Saturday, April 15, 2017

Identity, wellbeing, and access to resources 6/9

There is a link between the identity of defenders, the risks they face, and the resources and support they are able to access for their wellbeing. LGBTIQ* defenders, for example, have narrower access to support mechanisms. Seeking support outside of their own circles often requires them to ‘come out’ and to expose the work they do. This is similar for women defenders working on sensitive issues. As such, their spaces of work remain one of the few spaces for strengthening wellbeing.

[After the attack] I decided to go home to where my parents are; it was bad, a lot of stigma and discrimination from my family. They called me despicable. “You have dropped our name to mud, we are ashamed of you, you have dropped our name to mud, you have no shame, God will see you through hell.” It was so hard I wanted to commit suicide. I could not proceed with my work at that time. There was a state of panic and risk for all the LGBTIs [in my area]. I stayed underground until things were safe. Transwoman defender working on LGBTIQ* rights in Kenya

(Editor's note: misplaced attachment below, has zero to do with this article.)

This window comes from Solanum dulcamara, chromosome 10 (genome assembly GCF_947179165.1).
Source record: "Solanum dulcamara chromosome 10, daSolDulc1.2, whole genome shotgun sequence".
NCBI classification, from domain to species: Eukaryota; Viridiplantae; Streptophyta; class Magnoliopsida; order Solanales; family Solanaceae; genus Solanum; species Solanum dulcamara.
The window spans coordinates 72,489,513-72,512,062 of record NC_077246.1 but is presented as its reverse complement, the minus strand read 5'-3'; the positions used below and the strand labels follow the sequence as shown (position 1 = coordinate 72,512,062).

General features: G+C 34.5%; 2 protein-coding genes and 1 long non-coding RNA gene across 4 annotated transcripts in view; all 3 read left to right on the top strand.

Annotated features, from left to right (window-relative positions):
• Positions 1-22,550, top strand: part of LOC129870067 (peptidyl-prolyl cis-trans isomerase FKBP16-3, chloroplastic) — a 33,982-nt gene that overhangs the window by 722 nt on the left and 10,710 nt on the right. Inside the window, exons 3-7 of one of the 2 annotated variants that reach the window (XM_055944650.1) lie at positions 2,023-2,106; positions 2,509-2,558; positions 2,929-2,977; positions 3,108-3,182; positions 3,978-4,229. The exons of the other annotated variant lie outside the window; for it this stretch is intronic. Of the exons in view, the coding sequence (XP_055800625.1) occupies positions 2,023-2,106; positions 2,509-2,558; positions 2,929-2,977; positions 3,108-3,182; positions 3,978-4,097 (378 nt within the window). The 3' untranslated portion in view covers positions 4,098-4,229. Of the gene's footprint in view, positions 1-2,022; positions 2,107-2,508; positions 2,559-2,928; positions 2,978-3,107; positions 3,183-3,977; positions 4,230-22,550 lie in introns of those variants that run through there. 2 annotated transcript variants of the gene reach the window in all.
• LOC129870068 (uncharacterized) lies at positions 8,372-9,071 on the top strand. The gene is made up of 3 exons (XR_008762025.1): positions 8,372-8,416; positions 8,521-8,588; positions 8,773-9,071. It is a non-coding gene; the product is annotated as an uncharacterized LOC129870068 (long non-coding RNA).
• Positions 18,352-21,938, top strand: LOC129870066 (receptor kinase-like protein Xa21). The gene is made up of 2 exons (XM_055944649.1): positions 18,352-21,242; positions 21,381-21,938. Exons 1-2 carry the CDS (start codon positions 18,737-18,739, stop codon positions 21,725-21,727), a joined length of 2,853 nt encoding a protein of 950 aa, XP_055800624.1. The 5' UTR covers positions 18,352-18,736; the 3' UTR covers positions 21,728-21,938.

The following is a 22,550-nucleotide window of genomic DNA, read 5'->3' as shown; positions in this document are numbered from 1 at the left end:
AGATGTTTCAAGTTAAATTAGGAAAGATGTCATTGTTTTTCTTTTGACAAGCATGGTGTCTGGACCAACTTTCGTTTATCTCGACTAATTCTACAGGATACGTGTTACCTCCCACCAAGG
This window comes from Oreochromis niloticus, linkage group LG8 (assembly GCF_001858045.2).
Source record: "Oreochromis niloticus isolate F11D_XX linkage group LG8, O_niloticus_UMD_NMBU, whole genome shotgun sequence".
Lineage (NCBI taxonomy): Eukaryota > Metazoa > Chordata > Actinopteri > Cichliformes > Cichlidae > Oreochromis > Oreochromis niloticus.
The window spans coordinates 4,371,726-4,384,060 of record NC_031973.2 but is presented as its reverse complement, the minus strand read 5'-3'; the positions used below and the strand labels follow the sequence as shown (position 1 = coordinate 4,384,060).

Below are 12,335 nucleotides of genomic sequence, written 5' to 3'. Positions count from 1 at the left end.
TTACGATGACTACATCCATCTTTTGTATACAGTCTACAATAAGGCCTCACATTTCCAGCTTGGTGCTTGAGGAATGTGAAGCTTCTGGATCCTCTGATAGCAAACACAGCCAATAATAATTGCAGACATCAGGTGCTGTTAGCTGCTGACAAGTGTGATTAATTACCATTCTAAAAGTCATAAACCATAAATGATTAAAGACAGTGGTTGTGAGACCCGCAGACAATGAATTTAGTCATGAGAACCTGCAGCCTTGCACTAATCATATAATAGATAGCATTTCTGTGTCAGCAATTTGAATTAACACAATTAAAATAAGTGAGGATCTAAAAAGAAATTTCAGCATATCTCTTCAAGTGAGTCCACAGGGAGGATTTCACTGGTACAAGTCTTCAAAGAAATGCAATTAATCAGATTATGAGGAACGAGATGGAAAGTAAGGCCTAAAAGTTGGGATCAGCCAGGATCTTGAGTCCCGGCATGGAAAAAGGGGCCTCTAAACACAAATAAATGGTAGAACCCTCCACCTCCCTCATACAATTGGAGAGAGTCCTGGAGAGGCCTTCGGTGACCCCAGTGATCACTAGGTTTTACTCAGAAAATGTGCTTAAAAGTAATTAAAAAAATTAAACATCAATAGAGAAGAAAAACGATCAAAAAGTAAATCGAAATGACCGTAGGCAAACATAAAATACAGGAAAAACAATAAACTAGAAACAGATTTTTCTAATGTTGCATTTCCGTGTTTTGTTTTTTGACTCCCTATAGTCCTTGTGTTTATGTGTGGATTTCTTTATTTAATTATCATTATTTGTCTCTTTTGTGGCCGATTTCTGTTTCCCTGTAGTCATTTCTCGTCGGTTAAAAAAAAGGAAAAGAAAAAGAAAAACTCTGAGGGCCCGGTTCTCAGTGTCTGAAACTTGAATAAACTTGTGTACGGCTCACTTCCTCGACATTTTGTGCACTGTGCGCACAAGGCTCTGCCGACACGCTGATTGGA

This Policy Brief is based on research findings from the project ‘Navigating Risk, Managing Security, and Receiving Support’ which examines the experiences of human rights defenders at risk in Colombia, Mexico, Egypt, Kenya, and Indonesia. Interviews and surveys were conducted with over 400 defenders between July 2015 and November 2016.

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